You probably called it "play time" or "fun" when you were younger.
Physical activity is one of the most important things you can do for your health. Getting in shape may be a challenge, but it pays off with more energy, more fun, and better health.
Find a type of physical activity that’s fun for you. Exercise is something you need to do for the rest of your life, so it’s essential to find activities you really enjoy. Try walking, swimming, bicycling, skiing, skating, dancing, basketball, volleyball, or any activity that sounds enjoyable to you.
Even if you’re not "exercising," try to be more active. Do housework, gardening, hobbies or projects. Climb stairs instead of using elevators. Walk to the corner store instead of driving. Only watch television if there is a program you really want to watch—and be more active (work on a hobby or exercise) while you’re watching the show. Try to limit TV watching to no more than 2 hours a day.
Start gradually. Begin with what’s comfortable, even if it’s only five minutes. Add two minutes a week until you work up to a desirable level. Don’t exercise to the point of pain. If you feel any chest or heart pains, check with your doctor before resuming exercise.
Physical Activity Recommendations
In 2018, the U.S. Department of Health and Human Services released an updated guide on physical activity and published the Physical Activity Guidelines for Americans, 2nd edition. Here is a summary of the updated guidelines:
- Preschool-aged children (ages 3 through 5 years) should be active throughout the day. Children this age should be encouraged to engage in active play (light, moderate, or vigorous intensity) for at least three hours per day.
- Children and adolescents (ages 6 through 17) should do one hour or more of physical activity every day. Most of the time should be either moderate or vigorous physical activity. Physical activity should include aerobic, muscle-and-bone-strengthening activity at least three days a week.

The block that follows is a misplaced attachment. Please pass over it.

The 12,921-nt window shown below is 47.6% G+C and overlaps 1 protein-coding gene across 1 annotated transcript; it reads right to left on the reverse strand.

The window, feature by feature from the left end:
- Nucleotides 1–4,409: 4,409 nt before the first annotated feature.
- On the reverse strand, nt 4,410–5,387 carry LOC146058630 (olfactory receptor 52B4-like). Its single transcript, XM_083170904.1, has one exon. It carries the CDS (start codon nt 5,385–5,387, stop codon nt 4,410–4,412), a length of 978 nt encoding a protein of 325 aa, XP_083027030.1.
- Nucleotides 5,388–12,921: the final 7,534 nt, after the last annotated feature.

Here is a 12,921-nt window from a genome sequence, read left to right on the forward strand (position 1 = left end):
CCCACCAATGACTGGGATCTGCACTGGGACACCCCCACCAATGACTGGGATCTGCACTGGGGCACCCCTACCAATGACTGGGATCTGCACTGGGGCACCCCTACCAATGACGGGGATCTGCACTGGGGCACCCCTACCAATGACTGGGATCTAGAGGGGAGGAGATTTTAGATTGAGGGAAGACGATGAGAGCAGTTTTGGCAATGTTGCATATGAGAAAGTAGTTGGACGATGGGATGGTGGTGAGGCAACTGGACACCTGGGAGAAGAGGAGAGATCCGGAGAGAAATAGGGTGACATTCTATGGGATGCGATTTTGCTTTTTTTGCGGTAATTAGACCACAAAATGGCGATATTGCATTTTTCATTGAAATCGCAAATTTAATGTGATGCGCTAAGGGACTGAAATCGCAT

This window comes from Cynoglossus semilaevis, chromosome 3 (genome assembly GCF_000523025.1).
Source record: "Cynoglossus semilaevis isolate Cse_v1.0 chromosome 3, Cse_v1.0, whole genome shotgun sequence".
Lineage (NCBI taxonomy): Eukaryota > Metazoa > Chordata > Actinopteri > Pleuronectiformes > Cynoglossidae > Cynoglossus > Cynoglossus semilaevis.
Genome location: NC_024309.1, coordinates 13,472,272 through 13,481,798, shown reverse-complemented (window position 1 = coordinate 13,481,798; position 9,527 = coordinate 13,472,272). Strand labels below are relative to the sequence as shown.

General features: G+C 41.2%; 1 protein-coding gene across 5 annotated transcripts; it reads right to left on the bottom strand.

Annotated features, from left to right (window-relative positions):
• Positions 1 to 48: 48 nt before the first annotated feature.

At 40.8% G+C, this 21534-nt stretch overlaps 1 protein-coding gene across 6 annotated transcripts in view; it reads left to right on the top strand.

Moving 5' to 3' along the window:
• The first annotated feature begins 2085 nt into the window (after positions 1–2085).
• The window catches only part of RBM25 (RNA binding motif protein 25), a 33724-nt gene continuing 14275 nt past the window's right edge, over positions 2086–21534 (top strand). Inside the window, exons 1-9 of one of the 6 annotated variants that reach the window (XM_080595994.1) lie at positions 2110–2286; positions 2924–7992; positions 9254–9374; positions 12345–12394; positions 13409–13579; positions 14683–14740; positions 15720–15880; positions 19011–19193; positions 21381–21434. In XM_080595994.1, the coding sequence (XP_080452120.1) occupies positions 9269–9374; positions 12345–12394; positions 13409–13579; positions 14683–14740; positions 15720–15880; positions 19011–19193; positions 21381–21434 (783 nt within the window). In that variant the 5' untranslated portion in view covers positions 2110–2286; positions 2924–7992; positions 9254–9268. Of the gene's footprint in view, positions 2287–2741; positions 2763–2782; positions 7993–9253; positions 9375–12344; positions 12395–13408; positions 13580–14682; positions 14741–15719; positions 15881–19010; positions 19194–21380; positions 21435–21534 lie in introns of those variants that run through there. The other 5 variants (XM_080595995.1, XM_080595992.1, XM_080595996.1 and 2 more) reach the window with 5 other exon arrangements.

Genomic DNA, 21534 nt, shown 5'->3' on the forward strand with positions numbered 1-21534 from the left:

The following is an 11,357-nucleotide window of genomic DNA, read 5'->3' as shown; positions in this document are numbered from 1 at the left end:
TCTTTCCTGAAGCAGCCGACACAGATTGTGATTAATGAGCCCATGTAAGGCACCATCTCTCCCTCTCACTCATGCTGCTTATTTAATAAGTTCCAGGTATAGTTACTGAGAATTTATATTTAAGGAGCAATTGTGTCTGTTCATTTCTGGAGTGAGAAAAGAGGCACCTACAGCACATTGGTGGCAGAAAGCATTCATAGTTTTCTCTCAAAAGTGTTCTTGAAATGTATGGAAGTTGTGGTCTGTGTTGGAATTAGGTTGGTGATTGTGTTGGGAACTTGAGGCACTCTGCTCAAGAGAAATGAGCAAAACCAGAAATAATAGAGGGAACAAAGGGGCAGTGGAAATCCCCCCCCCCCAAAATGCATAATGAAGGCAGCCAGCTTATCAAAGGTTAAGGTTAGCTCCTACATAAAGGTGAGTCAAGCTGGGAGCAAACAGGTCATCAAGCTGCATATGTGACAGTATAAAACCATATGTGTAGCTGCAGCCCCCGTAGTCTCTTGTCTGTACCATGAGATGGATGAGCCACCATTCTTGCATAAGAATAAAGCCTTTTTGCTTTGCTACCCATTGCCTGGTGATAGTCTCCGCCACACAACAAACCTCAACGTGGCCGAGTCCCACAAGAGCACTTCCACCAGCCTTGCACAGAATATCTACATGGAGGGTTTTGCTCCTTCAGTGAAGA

- Adults, age 18-64, should do at least two hours and 30 minutes of moderate physical activity or one hour and 15 minutes of vigorous intensity aerobic physical activity a week. This aerobic activity should be performed in episodes of at least 20 minutes each, preferably spread throughout the week. Additional health benefits are provided by increasing time up to five hours a week. Adults should also do muscle-strengthening activities that involve all the major muscle groups on two or more days a week. For weight loss, longer duration sessions are essential — 30 to 60 minutes a day at least five days a week.
- Older adults (age 65 or older), should do multi-component physical activity that includes balance training as well as aerobic and muscle-strengthening activities, and follow the adult guidelines to the extent that their abilities allow. Physical activity also lowers the risk of falls and injuries from falls.
- Adults with disabilities should also follow the adult guidelines to the extent possible. If this is not possible, they should be as physically active as their abilities allow. Children with disabilities should work with their health care providers to identify the types and amounts of physical activity appropriate for them.
- Pregnant and postpartum women should get two hours and 30 minutes of moderate-intensity aerobic activity a week. This activity should be spread out throughout the week. Women who regularly engage in vigorous-intensity physical activity can continue into pregnancy provided their condition does not change and they talk to their health care provider about their activity level throughout their pregnancies. Physical activity also reduces the risk of postpartum depression.
The Physical Activity Guidelines for Americans can be downloaded here.
Download the executive summary about the 2018 guidelines from the CDC.
- The Division of Public Health (DPH) promotes healthy eating and physical activity through a Healthy Lifestyles campaign, which links unhealthy eating and lack of exercise to chronic illnesses and disease, like cancer, heart disease, diabetes, and obesity. The campaign encourages Delawareans to make better choices to reduce the risk of these chronic diseases, and improve overall health. Visit the Healthy Delaware website for more information.
- Current data on physical activity and obesity in Delaware is available on our Behavioral Risk Factor Survey (BRFS) page.
- 2014 Report on Physical Activity presents state-level informtion on physical activity behaviors and on environmental and policy supports for physical activity.
- Information about bicycling in Delaware is available on the Delaware Bicycle Council website.
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